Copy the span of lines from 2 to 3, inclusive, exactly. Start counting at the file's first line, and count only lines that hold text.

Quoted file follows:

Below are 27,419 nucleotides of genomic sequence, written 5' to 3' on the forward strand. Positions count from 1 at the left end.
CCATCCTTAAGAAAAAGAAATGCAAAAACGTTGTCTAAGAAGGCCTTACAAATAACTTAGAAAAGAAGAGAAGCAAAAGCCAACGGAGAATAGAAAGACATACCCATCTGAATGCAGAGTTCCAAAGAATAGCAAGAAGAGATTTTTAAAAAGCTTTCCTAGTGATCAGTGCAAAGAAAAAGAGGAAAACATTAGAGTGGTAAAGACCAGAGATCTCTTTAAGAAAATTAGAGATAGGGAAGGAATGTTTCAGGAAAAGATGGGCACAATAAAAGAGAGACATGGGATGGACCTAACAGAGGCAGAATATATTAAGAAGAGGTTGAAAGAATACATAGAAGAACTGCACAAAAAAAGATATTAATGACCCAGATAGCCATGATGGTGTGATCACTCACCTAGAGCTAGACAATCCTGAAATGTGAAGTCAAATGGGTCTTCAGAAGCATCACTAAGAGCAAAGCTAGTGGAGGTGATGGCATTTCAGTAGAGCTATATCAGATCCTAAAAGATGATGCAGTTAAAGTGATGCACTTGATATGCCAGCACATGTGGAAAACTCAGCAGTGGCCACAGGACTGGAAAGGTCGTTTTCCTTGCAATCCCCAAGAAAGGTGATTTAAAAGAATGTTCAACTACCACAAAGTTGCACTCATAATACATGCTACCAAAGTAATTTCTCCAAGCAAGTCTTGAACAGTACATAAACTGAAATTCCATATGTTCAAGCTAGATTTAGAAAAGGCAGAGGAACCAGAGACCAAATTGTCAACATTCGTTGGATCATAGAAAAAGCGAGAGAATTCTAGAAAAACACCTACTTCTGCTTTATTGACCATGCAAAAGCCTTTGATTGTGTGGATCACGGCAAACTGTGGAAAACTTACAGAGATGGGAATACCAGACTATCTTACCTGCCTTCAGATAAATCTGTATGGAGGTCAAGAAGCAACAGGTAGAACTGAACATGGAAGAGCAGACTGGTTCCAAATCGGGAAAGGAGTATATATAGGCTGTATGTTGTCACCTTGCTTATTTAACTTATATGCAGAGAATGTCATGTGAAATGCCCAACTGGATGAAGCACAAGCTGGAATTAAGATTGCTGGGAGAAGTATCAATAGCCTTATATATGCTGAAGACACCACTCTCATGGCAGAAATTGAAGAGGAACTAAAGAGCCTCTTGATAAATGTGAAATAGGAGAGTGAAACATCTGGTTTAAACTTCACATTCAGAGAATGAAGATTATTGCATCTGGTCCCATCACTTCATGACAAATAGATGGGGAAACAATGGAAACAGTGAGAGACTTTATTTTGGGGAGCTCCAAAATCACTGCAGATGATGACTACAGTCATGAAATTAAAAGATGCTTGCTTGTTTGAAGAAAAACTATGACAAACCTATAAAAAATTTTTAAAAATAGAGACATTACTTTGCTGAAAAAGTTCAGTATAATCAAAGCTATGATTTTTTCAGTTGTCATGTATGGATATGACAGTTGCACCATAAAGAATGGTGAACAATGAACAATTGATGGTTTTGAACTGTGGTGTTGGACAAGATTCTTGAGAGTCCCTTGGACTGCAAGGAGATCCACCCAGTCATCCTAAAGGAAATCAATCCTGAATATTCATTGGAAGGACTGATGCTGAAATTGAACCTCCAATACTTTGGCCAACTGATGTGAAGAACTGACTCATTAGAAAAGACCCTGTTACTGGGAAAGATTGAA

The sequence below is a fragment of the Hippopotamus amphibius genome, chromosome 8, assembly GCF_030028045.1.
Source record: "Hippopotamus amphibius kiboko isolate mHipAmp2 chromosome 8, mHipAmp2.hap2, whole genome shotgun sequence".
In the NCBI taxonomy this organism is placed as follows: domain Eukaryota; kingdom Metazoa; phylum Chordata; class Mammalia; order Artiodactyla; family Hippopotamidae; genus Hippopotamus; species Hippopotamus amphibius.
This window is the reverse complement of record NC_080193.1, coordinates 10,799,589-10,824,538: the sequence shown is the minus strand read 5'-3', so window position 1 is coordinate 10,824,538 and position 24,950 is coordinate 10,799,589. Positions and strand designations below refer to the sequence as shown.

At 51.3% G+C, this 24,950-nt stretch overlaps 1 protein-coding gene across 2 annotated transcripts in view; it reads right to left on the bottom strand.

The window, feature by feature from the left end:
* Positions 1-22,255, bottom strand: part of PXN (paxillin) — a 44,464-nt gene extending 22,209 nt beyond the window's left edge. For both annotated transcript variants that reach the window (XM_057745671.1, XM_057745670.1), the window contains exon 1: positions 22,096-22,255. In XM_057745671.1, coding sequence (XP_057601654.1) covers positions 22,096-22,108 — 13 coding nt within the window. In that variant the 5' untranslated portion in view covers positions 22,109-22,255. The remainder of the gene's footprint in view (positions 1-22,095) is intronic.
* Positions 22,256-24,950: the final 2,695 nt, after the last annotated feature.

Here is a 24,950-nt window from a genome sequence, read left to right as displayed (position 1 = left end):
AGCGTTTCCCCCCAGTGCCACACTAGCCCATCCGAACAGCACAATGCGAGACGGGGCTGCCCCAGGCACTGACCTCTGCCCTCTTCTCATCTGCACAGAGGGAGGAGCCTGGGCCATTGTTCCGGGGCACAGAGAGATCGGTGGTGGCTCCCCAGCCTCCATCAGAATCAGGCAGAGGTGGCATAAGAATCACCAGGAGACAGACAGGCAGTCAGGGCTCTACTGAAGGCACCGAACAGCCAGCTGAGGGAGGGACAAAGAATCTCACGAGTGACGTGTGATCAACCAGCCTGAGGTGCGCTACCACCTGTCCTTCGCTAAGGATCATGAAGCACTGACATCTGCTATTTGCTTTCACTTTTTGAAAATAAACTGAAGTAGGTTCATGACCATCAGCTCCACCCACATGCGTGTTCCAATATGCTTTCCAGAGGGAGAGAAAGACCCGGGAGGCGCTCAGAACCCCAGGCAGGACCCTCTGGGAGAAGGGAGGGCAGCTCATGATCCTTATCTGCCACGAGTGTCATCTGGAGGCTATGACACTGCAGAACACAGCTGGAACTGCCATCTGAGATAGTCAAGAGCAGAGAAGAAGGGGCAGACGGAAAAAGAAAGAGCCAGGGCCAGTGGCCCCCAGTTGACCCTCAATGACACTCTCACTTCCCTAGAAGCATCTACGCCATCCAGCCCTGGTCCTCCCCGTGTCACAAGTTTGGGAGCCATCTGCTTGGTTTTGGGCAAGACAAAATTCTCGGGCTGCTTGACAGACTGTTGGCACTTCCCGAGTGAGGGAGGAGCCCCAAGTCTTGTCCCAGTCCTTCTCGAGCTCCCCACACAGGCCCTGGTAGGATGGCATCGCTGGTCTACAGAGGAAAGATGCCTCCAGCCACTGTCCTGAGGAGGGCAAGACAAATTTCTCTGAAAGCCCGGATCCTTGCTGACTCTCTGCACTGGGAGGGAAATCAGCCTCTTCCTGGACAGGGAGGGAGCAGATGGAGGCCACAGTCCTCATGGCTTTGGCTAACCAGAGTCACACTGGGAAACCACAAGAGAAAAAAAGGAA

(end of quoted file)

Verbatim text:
CCATCCTTAAGAAAAAGAAATGCAAAAACGTTGTCTAAGAAGGCCTTACAAATAACTTAGAAAAGAAGAGAAGCAAAAGCCAACGGAGAATAGAAAGACATACCCATCTGAATGCAGAGTTCCAAAGAATAGCAAGAAGAGATTTTTAAAAAGCTTTCCTAGTGATCAGTGCAAAGAAAAAGAGGAAAACATTAGAGTGGTAAAGACCAGAGATCTCTTTAAGAAAATTAGAGATAGGGAAGGAATGTTTCAGGAAAAGATGGGCACAATAAAAGAGAGACATGGGATGGACCTAACAGAGGCAGAATATATTAAGAAGAGGTTGAAAGAATACATAGAAGAACTGCACAAAAAAAGATATTAATGACCCAGATAGCCATGATGGTGTGATCACTCACCTAGAGCTAGACAATCCTGAAATGTGAAGTCAAATGGGTCTTCAGAAGCATCACTAAGAGCAAAGCTAGTGGAGGTGATGGCATTTCAGTAGAGCTATATCAGATCCTAAAAGATGATGCAGTTAAAGTGATGCACTTGATATGCCAGCACATGTGGAAAACTCAGCAGTGGCCACAGGACTGGAAAGGTCGTTTTCCTTGCAATCCCCAAGAAAGGTGATTTAAAAGAATGTTCAACTACCACAAAGTTGCACTCATAATACATGCTACCAAAGTAATTTCTCCAAGCAAGTCTTGAACAGTACATAAACTGAAATTCCATATGTTCAAGCTAGATTTAGAAAAGGCAGAGGAACCAGAGACCAAATTGTCAACATTCGTTGGATCATAGAAAAAGCGAGAGAATTCTAGAAAAACACCTACTTCTGCTTTATTGACCATGCAAAAGCCTTTGATTGTGTGGATCACGGCAAACTGTGGAAAACTTACAGAGATGGGAATACCAGACTATCTTACCTGCCTTCAGATAAATCTGTATGGAGGTCAAGAAGCAACAGGTAGAACTGAACATGGAAGAGCAGACTGGTTCCAAATCGGGAAAGGAGTATATATAGGCTGTATGTTGTCACCTTGCTTATTTAACTTATATGCAGAGAATGTCATGTGAAATGCCCAACTGGATGAAGCACAAGCTGGAATTAAGATTGCTGGGAGAAGTATCAATAGCCTTATATATGCTGAAGACACCACTCTCATGGCAGAAATTGAAGAGGAACTAAAGAGCCTCTTGATAAATGTGAAATAGGAGAGTGAAACATCTGGTTTAAACTTCACATTCAGAGAATGAAGATTATTGCATCTGGTCCCATCACTTCATGACAAATAGATGGGGAAACAATGGAAACAGTGAGAGACTTTATTTTGGGGAGCTCCAAAATCACTGCAGATGATGACTACAGTCATGAAATTAAAAGATGCTTGCTTGTTTGAAGAAAAACTATGACAAACCTATAAAAAATTTTTAAAAATAGAGACATTACTTTGCTGAAAAAGTTCAGTATAATCAAAGCTATGATTTTTTCAGTTGTCATGTATGGATATGACAGTTGCACCATAAAGAATGGTGAACAATGAACAATTGATGGTTTTGAACTGTGGTGTTGGACAAGATTCTTGAGAGTCCCTTGGACTGCAAGGAGATCCACCCAGTCATCCTAAAGGAAATCAATCCTGAATATTCATTGGAAGGACTGATGCTGAAATTGAACCTCCAATACTTTGGCCAACTGATGTGAAGAACTGACTCATTAGAAAAGACCCTGTTACTGGGAAAGATTGAA

The sequence below is a fragment of the Hippopotamus amphibius genome, chromosome 8, assembly GCF_030028045.1.